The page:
I’ve been a fan of Leo Laporte for a number of years, ever since we first discovered TechTV (before it died a miserable death at the hands of Paul Allen and G4). “The Screen Savers” was one of our favorite shows and became a nightly staple in our house for several years. When Laporte left TechTV and “The Screen Savers” was canceled (or, more properly, devolved into “Attack of the Show”), we had a small sense of loss. The show was entertaining and informative, and a big part of the entertainment value was Laporte’s friendliness and personality. The network was never the same after that, and now we largely ignore G4’s existence on our cable listings. (“X-Play”, the only remaining show from TechTV’s original line-up, is the only thing still worth watching on G4, and even then it’s not nearly as good as it used to be.)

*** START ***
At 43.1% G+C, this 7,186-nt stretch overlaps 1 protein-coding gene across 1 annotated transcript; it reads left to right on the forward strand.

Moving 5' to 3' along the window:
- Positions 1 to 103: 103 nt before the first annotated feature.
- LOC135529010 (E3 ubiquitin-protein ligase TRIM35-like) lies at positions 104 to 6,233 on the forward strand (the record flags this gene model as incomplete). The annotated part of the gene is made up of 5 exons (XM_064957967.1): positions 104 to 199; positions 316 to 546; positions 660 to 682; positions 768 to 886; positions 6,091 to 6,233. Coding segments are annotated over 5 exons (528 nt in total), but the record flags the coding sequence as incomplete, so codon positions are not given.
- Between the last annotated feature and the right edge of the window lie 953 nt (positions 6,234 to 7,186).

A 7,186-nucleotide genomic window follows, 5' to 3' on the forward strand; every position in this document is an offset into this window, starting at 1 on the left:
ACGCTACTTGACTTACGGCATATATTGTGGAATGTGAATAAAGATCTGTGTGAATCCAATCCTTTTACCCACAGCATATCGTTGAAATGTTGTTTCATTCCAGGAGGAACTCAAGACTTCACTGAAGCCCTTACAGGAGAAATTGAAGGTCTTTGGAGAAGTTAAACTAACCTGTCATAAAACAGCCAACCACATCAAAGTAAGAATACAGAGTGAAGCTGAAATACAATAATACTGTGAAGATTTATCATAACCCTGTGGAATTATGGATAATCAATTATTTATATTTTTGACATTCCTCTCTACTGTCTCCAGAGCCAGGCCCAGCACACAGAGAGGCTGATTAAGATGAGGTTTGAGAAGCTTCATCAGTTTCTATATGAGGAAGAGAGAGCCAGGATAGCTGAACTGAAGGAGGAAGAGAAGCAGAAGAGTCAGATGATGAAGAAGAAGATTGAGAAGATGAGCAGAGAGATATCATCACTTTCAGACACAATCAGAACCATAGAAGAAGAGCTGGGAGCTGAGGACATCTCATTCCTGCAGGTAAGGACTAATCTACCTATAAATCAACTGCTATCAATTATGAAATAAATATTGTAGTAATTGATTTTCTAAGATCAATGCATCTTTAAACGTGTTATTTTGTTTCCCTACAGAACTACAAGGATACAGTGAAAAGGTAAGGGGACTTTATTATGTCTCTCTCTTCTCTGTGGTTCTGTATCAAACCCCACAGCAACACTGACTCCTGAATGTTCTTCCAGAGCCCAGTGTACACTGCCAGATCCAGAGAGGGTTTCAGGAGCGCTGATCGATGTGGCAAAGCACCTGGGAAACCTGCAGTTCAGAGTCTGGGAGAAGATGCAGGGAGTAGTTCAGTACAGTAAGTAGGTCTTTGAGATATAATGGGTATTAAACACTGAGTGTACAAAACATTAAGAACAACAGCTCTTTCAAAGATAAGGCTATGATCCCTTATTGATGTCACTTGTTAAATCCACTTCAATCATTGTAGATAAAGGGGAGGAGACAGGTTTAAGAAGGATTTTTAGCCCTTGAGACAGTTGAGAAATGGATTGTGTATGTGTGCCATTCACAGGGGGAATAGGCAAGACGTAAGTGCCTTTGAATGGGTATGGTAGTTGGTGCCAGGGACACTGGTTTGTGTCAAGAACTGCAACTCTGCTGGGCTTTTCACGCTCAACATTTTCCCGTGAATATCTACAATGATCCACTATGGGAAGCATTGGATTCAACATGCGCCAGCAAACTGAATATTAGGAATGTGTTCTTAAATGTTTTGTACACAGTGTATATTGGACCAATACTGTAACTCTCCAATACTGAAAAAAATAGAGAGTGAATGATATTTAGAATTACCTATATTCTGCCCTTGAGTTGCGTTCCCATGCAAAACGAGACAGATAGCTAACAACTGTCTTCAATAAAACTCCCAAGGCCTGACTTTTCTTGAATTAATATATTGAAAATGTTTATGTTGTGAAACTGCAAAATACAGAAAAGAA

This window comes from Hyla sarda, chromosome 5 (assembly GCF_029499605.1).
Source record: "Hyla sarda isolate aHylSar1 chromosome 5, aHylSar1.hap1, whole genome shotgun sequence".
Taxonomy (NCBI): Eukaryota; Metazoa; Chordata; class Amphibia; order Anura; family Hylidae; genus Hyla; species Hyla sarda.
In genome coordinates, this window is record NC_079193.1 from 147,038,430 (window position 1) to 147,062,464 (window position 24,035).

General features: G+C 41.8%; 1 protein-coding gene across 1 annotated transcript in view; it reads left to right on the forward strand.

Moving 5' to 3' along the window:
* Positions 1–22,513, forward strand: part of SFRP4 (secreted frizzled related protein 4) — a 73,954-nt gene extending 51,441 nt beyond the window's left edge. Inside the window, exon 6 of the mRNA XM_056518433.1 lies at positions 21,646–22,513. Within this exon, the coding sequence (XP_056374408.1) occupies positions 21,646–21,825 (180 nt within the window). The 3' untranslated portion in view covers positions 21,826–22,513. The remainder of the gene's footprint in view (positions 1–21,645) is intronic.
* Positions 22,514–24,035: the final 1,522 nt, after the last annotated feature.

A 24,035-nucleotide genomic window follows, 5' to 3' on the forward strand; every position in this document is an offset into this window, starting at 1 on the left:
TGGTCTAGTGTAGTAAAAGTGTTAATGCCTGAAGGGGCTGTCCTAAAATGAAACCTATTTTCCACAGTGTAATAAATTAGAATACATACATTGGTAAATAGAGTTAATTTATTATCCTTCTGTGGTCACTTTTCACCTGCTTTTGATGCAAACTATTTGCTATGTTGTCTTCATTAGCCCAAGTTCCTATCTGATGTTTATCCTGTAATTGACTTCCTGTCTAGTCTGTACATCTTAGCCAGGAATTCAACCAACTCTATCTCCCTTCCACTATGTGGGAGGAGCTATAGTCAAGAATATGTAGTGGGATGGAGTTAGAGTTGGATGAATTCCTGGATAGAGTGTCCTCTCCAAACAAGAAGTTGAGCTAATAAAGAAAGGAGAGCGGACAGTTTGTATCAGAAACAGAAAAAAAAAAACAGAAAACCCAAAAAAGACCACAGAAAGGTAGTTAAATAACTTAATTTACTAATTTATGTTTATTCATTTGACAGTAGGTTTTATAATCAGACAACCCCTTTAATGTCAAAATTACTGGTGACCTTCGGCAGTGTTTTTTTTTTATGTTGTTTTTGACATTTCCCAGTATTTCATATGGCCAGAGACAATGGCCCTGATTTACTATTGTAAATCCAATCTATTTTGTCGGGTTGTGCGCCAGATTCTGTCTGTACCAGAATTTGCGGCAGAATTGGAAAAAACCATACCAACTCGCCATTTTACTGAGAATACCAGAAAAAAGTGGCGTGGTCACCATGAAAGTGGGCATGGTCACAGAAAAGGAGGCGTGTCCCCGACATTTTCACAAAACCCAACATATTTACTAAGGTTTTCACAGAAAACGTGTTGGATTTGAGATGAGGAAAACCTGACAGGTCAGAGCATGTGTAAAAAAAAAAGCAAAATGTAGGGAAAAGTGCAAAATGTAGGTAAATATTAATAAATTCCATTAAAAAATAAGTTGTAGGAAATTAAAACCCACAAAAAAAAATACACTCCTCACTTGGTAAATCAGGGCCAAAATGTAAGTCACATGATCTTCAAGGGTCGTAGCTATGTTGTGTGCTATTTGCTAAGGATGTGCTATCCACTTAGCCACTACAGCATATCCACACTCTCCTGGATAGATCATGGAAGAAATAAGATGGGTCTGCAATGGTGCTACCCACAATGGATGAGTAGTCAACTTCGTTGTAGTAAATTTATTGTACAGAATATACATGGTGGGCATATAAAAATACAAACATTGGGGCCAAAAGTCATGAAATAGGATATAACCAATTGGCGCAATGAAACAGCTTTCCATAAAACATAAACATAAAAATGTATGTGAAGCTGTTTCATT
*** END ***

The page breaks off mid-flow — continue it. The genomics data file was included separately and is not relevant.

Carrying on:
When I discovered a year or so ago that Laporte had gone on to create his own podcasting network, I was thrilled. Several old TechTV allumni were among the guests and cohosts, and the selection of podcasts has been diverse, engaging, and ever expanding. The flagship of the network, of course, is TWiT, a weekly roundtable of tech industry players and journalists discussing the latest tech news. The show is often wild and unpredictable, spiraling down rabbit holes and meandering in bizarre directions, but that’s often part of the fun of the show. The bottom line, though, was that the show was about tech news, and it and Slashdot were two of my main ways of keeping on top of what’s been happening in the tech world.